Optimus Y N Y Y

NVIDIA's new top dog is the GeForce GTX 580M. Every spec on the press sheets is listed as "up to," but that's really par for the course. While NVIDIA's reps declined to comment on what chips are being used for the GTX 580M, you'll find the specs are a dead giveaway. The 580M seems to be a mobile version of the GF104/114 (more likely GF114), with 384 CUDA cores, with a main clock of 620MHz (yielding 1240MHz on the shader cores). Riding shotgun is a 256-bit memory bus supporting up to 2GB of GDDR5 clocked at an effective 3GHz. Those of you keeping score at home will note that's an improvement of 45MHz on the core (and thus 90MHz on the shaders), with the memory speed remaining constant. All told I'd expect performance in the neighborhood of the desktop GeForce GTX 460 1GB version (or at least, the original NVIDIA spec): not too shabby, but still an incremental improvement on the shipping GTX 485M. The major selling point is, again, Optimus support in the 580M.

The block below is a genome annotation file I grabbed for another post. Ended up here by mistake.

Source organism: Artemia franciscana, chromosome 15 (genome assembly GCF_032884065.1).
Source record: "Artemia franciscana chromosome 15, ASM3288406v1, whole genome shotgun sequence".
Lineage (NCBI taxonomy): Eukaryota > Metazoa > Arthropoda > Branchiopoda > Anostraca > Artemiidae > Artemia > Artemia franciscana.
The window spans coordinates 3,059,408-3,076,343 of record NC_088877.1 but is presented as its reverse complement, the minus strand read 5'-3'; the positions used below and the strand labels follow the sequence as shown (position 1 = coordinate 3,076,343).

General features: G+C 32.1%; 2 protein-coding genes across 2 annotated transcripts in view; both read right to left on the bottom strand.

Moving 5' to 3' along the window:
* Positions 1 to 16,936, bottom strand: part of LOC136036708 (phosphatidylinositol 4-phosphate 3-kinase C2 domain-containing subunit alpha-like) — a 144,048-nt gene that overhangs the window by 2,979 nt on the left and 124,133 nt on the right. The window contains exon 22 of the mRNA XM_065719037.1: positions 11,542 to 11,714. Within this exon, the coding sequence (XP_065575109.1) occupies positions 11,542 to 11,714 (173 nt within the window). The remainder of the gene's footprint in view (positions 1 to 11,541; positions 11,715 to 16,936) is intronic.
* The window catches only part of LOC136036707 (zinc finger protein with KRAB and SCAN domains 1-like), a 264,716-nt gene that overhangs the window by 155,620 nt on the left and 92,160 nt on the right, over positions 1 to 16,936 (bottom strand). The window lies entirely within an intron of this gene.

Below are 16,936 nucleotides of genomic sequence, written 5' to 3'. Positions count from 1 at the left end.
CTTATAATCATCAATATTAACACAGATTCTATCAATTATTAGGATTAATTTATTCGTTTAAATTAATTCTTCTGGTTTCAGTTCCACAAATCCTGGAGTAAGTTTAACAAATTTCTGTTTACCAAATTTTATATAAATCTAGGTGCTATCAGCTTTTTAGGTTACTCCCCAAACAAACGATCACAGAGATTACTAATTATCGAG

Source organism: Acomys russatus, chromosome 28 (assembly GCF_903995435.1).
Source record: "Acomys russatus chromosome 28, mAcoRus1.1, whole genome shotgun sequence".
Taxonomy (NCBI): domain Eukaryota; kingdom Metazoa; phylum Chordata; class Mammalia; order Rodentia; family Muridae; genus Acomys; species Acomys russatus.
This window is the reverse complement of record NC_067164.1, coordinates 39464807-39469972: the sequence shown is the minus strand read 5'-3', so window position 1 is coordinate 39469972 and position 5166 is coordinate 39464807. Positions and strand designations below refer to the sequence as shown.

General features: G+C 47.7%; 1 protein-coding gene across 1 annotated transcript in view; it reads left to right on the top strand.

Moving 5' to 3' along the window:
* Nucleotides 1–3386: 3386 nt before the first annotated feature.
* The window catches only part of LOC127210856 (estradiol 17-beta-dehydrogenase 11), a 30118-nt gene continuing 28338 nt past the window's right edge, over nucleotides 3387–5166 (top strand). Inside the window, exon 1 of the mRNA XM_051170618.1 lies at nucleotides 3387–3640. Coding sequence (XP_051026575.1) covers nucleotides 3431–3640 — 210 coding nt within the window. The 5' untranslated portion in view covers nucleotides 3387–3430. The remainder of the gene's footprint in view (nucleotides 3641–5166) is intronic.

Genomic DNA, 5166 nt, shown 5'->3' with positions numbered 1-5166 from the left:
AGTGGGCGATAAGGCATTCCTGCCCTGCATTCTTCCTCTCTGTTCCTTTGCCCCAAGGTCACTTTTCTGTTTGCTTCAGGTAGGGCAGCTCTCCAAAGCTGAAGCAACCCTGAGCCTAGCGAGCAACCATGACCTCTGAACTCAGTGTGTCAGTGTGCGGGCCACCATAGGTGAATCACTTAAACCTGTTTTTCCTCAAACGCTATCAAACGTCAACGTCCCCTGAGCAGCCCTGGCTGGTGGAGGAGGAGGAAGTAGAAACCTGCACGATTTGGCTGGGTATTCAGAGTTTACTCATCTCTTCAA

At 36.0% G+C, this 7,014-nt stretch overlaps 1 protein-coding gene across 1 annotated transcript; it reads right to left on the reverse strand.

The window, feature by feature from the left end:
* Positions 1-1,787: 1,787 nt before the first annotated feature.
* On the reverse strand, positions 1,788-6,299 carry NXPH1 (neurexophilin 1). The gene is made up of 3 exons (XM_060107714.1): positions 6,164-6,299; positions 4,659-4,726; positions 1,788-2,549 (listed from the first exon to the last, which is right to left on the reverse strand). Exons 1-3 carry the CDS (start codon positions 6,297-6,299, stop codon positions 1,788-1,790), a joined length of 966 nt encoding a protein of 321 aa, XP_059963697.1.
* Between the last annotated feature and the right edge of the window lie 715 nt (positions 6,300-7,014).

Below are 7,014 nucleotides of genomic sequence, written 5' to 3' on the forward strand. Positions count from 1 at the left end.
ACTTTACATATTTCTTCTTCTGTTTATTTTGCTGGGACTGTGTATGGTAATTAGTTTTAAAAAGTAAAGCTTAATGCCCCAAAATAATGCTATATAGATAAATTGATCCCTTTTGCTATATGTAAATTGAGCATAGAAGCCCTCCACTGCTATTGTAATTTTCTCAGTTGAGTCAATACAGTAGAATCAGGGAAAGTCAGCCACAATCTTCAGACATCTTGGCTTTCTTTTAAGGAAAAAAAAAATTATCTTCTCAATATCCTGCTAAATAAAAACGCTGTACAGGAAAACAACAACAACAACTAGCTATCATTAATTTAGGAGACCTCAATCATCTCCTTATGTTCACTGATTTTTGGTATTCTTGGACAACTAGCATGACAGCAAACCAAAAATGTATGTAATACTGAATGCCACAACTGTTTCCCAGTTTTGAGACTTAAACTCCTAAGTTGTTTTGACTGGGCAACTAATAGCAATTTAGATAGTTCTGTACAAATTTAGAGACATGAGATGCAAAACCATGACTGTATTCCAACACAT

On the heels of the GTX 580M is the GeForce GTX 570M. The 470M was a bit of an oddity in that while the 480M and 485M were easy enough to find, the 470M was largely a rarity. While the 580M sees the minor speedbump we've come to expect, the 570M is a major improvement over its seldom-used predecessor. The 570M likely uses the same silicon as the 580M (which is, again, more than likely a GF114), but while the 470M only had 288 CUDA cores, the 570M gets a healthy upgrade to 336. The 470M's 535MHz core clock also sees a boost to 575MHz, with the shaders clocked at 1150MHz. The 570M still retains the 470M's 192-bit memory bus, and will be configured with either 1.5GB or 3GB of GDDR5 clocked at an effective 3GHz, a marked improvement on the 470M's 2.5GHz memory clocks. All told performance should be somewhere between the desktop GeForce GTX 460 768MB and the GTX 460 SE. For mobile gaming, that's still not bad at all, and again it benefits from Optimus support.